Welcome to the Family TV Poster Image

Welcome to the Family



Funny sitcom glosses over reality of teen pregnancy.
  • Network: NBC
  • Genre: Comedy
  • Release Year: 2013

What parents need to know

Positive messages

The series puts a funny spin on some serious issues in today's culture, including teen pregnancy and race relations, but it does so with care. The characters face big challenges and don't always make constructive decisions, and consequences aren't what they would be in the real world. Content tiptoes around the issue of prejudice, but both Miguel and Dan make snap judgments about each other based on their racial and socioeconomic situations. On the other hand, the two families are forced to set aside preconceived notions about each other and work together to support Junior and Molly through new challenges. 

Positive role models

Miguel and Dan let stereotypes influence their feelings about each other, and it's hard for them to get past their intolerance, even for their kids' sake. Each assigns blame to the other for their respective kid's circumstances, which takes a toll on the emotions of the group. Caroline and Lisette are more willing to focus on the task at hand than on past mistakes, but they have their moments of pettiness as well. When faced with a difficult situation, Junior (and, to a lesser degree, Molly) shoulders responsibility and adjusts his priorities.

Not applicable

Adults' verbal foreplay is fairly pointed with talk about having sex, wanting to have sex, and how often they like to have sex. Kissing and fondling implies the act will follow, but there's no nudity or simulated sex. The issue of teen sexuality is a constant presence, given the unplanned pregnancy that set into motion the plot of the show.


Sporadic use of "hell," "suck it," and "oh, my God," and name-calling like "douches." Molly is said to have been "knocked up."

Not applicable
Drinking, drugs, & smoking

Some alcohol consumption during meals.

Parents Need to Know

Parents need to know that the issue of teen sexuality is central to Welcome to the Family, a sitcom about the forced blending of two very different families after their kids drop the bomb that they're expecting a baby. Sex is more of a discussion point than it is visual; adults frequently refer to their desire for sex (lots of it), and there's some kissing and suggestive touching that implies, but doesn't show, what comes next. Salty language ("hell," "suck it") is a concern, and there are some comical references to a racial divide between the Latino and Caucasian characters. On the upside, the series shows families coping with new challenges, adjusting their perspectives, and, in time, embracing ideas and people who are different from them.

Parents say

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What's the story?

With their daughter, Molly (Ella Rae Peck), safely through high school and planning to leave for college in a few months' time, Dan (Mike O'Malley) and Caroline (Mary McCormack) sense that new freedom is around the corner for them. Meanwhile, Molly's boyfriend, Junior (Joseph Haro), is looking forward to Stanford, and his parents, Miguel (Ricardo Chavira) and Lisette (Justina Machado), couldn't be more proud. All that changes when Molly finds out she's pregnant and Junior decides to marry her and raise their child instead of going to college. Needless to say, neither family is thrilled about the situation, and cultures clash and tempers flare as these very different families get to know each other.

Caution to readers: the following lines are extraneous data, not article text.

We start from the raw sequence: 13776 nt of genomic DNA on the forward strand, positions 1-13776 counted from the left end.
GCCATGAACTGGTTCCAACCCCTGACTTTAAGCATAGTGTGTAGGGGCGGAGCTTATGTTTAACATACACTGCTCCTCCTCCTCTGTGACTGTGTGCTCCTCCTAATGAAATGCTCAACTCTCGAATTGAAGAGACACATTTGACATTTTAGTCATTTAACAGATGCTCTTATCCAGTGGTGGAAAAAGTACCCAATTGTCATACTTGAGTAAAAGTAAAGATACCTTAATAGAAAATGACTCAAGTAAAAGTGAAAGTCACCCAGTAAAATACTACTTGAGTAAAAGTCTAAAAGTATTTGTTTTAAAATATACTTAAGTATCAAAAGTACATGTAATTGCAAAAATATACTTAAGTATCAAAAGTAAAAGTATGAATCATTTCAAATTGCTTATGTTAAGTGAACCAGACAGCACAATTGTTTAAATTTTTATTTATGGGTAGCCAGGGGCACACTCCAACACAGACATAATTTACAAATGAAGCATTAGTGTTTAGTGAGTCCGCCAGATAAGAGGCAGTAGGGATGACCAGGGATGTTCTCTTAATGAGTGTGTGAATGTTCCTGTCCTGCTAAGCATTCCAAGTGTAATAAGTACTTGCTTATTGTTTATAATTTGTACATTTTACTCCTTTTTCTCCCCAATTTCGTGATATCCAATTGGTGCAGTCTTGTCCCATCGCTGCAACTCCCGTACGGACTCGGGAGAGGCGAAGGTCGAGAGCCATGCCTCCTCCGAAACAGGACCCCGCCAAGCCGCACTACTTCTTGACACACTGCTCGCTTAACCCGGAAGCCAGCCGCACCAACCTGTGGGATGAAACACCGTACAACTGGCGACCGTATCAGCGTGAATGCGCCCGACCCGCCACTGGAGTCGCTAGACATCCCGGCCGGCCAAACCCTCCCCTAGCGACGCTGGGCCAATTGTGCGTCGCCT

Is it any good?


WELCOME TO THE FAMILY's experienced cast makes good use of comical set-ups and the characters' well-aimed jabs at one another, guaranteeing you'll laugh throughout. The show does dabble in the issue of race, but it's not done in a way that creates a divide so much as muddles what already exists between the two families, showing both to be equally small-minded and judgmental but mostly well-meaning. Ultimately, though, these imperfections make the characters more appealing instead of less.

The show's biggest stumbling block is the glossy picture it paints of teen pregnancy. Given the decidedly jovial tone, it's not surprising that there's little depth to this aspect of the story, but it is worth contemplating the messages it sends to teens about the real-life consequences of sex. If your kids do tune in, you could start good conversations about this and other issues that might be on your teens' minds.

Families can talk about...

  • Families can talk about how the media influences our perspective on certain issues. What messages do we get about self-image, popularity, and relationships from TV shows and movies? Do these ever contrast with your personal values? Do you find yourself swayed by them? How can you counteract their influence?

  • Teens: Is sex a pressing issue among your peers? What are the possible consequences of having sex? Where do you have access to reliable information about issues related to sex?

  • What is the state of race relations in the world today? Do you think we're in a better or worse position than we were a few decades ago? Is it ever appropriate to incorporate race into comedy? If so, what rules should apply to make it OK?

TV details

Premiere date:October 3, 2013
Cast:Mary McCormack, Mike O'Malley, Ricardo Chavira
Topics:High school
TV rating:TV-PG

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Kid, 12 years old October 21, 2013

Good, funny show.

I personally love this show. If sex is an issue for your family, this is not the show for you. They don't actually show it, but they show them about to do it, then cut to commercial. Junior's family is hispanic, and Molly's is caucasian, so there are also a lot of racist remarks.
What other families should know
Too much sex
Too much swearing


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